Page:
Each one is a gem. Literally. Not a bad one in the bunch. How do I know? Well, my children discovered P&F and haven't stopped watching them, so I've seen each episode about 100 times. Ok, I haven't seen every episode, but I've seen about half of them and they are brilliant. Whether it's the one where Dr. Doofenshmirtz seeks revenge on hot dog vendors [as a young man he was a bratwurst vendor and - after hot dogs took off and became so popular - "I vowed there and then that I would get my revenge!"; or the one where Dr. D tries to suck all of the zinc out of Lake Nose - "There must be some evil use for zinc," Doofenshmirtz says to Agent P at one point. "No, seriously, Perry the Platypus, do you know any evil uses for zinc...'cause I got nothing!"; or the one where Dr. D seeks to destroy the billboard that is obscuring his window view "from where I used to watch the world's miseries (from there, the shot goes into flashback and we see Dr. D sitting in an easy chair, eating popcorn while he looks to his right at a chiropractor's building and we hear a large "CRACK" and the patient yells, "OH MAN!"; Dr. D then looks to his left and we see a Tax office and a woman says, "Ok, sir, you owe $730,000." and a guy says, "OH MAN!", and so on)" - you'll laugh so hard you'll wet yourself. Particularly if you are incontinent.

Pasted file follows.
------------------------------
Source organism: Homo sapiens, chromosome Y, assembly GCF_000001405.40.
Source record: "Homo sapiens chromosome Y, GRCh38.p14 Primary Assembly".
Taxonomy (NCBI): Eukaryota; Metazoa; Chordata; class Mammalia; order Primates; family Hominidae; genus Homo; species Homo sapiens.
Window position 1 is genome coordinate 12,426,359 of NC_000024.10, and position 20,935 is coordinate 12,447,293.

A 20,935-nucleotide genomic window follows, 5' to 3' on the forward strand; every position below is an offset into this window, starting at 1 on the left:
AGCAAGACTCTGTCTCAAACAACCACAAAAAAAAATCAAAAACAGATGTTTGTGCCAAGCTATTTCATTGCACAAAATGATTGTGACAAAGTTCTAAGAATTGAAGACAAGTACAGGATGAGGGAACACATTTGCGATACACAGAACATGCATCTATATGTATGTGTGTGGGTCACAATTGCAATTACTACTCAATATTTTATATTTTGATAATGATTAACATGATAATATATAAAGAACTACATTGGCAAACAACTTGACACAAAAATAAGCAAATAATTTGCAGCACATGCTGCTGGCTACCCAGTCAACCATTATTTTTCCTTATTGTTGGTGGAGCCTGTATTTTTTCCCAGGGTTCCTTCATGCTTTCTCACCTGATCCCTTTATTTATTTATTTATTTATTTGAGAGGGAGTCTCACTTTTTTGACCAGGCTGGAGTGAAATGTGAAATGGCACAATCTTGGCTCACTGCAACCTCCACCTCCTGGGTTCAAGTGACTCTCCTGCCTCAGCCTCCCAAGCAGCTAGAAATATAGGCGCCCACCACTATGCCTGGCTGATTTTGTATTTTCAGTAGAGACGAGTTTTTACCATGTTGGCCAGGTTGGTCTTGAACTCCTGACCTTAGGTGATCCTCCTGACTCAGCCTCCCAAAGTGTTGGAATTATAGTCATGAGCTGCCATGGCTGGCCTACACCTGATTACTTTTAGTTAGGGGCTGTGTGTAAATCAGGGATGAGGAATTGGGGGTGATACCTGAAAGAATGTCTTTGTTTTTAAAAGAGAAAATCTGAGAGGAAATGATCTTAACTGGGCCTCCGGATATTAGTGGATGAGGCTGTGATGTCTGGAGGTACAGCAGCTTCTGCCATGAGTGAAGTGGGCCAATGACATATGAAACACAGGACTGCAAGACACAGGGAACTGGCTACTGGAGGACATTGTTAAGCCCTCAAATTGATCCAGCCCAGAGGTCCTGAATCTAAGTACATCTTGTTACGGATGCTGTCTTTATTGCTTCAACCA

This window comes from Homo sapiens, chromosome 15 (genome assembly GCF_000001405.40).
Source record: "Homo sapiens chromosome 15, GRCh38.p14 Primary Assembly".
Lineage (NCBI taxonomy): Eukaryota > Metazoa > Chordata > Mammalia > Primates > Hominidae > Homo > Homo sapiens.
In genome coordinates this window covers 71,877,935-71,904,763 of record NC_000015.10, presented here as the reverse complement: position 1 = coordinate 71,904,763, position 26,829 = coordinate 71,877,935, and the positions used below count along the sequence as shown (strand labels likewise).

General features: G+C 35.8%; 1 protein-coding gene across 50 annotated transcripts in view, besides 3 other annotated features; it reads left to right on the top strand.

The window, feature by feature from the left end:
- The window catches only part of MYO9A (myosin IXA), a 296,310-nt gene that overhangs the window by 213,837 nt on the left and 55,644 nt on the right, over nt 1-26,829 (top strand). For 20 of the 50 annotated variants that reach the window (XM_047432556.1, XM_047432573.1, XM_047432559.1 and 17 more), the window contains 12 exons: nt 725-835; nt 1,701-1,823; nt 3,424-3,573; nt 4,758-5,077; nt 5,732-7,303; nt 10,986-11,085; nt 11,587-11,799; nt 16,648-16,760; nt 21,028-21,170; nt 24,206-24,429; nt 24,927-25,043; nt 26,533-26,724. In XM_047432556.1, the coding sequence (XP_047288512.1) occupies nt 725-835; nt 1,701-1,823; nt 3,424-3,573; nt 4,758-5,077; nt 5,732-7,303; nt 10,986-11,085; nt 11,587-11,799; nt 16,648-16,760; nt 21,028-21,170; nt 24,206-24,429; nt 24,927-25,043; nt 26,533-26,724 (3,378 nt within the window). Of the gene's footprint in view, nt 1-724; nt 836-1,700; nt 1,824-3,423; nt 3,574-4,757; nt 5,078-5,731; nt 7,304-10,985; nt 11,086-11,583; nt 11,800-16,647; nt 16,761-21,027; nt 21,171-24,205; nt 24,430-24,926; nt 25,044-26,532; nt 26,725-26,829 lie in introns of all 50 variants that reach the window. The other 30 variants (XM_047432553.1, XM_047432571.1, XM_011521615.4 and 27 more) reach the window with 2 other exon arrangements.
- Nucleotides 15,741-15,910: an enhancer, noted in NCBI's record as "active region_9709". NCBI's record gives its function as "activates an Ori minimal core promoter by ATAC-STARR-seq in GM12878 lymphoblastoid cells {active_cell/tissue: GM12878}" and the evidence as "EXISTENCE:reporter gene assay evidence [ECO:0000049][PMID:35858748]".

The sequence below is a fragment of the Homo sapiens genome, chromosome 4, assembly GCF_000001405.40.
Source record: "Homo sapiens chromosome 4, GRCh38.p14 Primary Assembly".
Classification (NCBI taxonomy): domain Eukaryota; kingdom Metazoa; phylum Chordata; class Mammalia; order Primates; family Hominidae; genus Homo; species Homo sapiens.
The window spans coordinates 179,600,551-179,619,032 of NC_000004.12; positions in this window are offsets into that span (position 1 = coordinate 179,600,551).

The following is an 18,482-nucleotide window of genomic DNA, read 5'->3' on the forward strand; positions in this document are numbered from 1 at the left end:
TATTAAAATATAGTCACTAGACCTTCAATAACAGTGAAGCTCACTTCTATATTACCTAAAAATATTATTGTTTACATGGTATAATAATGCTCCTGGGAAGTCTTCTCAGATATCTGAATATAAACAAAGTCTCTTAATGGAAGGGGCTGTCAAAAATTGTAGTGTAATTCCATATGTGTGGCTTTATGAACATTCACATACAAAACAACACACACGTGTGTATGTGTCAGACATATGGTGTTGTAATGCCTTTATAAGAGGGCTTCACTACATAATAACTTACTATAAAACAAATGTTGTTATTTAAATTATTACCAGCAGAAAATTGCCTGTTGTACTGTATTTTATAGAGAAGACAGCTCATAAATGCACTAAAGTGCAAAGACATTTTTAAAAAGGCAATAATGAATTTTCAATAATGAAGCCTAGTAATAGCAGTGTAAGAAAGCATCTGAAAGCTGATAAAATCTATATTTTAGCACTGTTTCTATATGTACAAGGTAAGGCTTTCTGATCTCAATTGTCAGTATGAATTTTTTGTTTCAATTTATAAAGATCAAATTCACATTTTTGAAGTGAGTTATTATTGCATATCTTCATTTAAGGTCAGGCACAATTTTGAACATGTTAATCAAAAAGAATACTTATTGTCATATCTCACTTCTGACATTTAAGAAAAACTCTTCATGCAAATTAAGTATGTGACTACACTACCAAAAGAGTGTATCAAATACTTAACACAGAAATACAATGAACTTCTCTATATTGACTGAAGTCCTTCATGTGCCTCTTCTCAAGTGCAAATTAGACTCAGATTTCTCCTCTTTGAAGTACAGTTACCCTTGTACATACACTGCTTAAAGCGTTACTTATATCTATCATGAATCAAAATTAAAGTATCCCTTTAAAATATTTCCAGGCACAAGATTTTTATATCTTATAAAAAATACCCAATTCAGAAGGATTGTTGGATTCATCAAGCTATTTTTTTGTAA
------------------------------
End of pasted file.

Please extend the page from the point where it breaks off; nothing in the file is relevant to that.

Of particular genius is the relationship between Perry and Dr. D. Each episode features Perry barging in on Dr. D, to which Doofenshmirtz, reacts in mock horror and surprise, "PERRY THE PLATYPUS????!!!! YOU'RE EARLY. I'm not ready yet..." or some such banter. At one point, Doofenshmirtz even has Perry wait in "my waiting room, while I get ready. There, go read a magazine. I mean, they're all in Spanish. I steal them from my neighbor. Remember, evil never rests." Dr. D then captures Perry in a trap and proceeds to tell him every detail of his evil plot. The insanity of this is captured in one episode when an evil collaborator says to Doofenshmirtz, "Are you sure you want to take HIM [Perry] with us?!" To which Dr. D says, "Who, Perry the Platypus? I HAVE to take him. He's my nemesis. I have to tell him everything." Invariably, Perry saves the day, leaving Dr. Doofenshmirtz screaming, "Curse you, Perry the Platypus"!